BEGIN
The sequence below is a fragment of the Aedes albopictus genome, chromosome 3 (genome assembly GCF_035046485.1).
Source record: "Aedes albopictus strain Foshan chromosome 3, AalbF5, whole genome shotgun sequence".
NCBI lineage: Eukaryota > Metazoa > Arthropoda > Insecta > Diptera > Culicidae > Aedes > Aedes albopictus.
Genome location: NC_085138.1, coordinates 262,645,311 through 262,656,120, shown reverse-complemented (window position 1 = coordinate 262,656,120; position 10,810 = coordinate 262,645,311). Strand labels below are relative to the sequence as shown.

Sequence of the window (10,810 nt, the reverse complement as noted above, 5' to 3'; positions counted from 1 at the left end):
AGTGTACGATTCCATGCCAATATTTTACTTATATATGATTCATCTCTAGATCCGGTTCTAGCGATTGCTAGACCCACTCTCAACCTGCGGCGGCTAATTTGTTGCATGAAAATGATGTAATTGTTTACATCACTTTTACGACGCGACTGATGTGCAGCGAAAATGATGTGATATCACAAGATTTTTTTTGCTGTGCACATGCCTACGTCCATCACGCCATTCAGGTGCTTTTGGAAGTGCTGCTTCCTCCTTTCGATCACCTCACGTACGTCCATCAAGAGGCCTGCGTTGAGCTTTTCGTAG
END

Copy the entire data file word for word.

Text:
The sequence below is a fragment of the Aedes albopictus genome, chromosome 3 (genome assembly GCF_035046485.1).
Source record: "Aedes albopictus strain Foshan chromosome 3, AalbF5, whole genome shotgun sequence".
NCBI lineage: Eukaryota > Metazoa > Arthropoda > Insecta > Diptera > Culicidae > Aedes > Aedes albopictus.
Genome location: NC_085138.1, coordinates 262,645,311 through 262,656,120, shown reverse-complemented (window position 1 = coordinate 262,656,120; position 10,810 = coordinate 262,645,311). Strand labels below are relative to the sequence as shown.

Sequence of the window (10,810 nt, the reverse complement as noted above, 5' to 3'; positions counted from 1 at the left end):
AGTGTACGATTCCATGCCAATATTTTACTTATATATGATTCATCTCTAGATCCGGTTCTAGCGATTGCTAGACCCACTCTCAACCTGCGGCGGCTAATTTGTTGCATGAAAATGATGTAATTGTTTACATCACTTTTACGACGCGACTGATGTGCAGCGAAAATGATGTGATATCACAAGATTTTTTTTGCTGTGCACATGCCTACGTCCATCACGCCATTCAGGTGCTTTTGGAAGTGCTGCTTCCTCCTTTCGATCACCTCACGTACGTCCATCAAGAGGCCTGCGTTGAGCTTTTCGTAG